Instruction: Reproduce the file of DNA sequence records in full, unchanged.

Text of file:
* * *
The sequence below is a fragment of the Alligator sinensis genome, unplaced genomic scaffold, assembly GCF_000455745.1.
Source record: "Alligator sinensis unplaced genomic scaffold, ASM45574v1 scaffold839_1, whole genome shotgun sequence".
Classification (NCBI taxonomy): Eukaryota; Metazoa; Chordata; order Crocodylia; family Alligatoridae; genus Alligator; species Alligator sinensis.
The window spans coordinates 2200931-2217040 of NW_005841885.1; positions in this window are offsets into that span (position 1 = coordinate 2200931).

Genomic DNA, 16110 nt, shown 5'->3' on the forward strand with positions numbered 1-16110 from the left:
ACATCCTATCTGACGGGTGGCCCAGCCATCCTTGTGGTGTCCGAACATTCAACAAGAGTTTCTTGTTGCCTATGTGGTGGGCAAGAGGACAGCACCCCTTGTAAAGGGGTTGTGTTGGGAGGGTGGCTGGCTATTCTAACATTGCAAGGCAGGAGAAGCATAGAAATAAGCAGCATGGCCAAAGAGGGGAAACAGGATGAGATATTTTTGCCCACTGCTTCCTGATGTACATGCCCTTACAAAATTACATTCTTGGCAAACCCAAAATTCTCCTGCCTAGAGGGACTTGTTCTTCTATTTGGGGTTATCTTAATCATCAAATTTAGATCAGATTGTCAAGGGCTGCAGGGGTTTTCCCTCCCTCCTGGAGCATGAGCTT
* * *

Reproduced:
The sequence below is a fragment of the Alligator sinensis genome, unplaced genomic scaffold, assembly GCF_000455745.1.
Source record: "Alligator sinensis unplaced genomic scaffold, ASM45574v1 scaffold839_1, whole genome shotgun sequence".
Classification (NCBI taxonomy): Eukaryota; Metazoa; Chordata; order Crocodylia; family Alligatoridae; genus Alligator; species Alligator sinensis.
The window spans coordinates 2200931-2217040 of NW_005841885.1; positions in this window are offsets into that span (position 1 = coordinate 2200931).

Genomic DNA, 16110 nt, shown 5'->3' on the forward strand with positions numbered 1-16110 from the left:
ACATCCTATCTGACGGGTGGCCCAGCCATCCTTGTGGTGTCCGAACATTCAACAAGAGTTTCTTGTTGCCTATGTGGTGGGCAAGAGGACAGCACCCCTTGTAAAGGGGTTGTGTTGGGAGGGTGGCTGGCTATTCTAACATTGCAAGGCAGGAGAAGCATAGAAATAAGCAGCATGGCCAAAGAGGGGAAACAGGATGAGATATTTTTGCCCACTGCTTCCTGATGTACATGCCCTTACAAAATTACATTCTTGGCAAACCCAAAATTCTCCTGCCTAGAGGGACTTGTTCTTCTATTTGGGGTTATCTTAATCATCAAATTTAGATCAGATTGTCAAGGGCTGCAGGGGTTTTCCCTCCCTCCTGGAGCATGAGCTT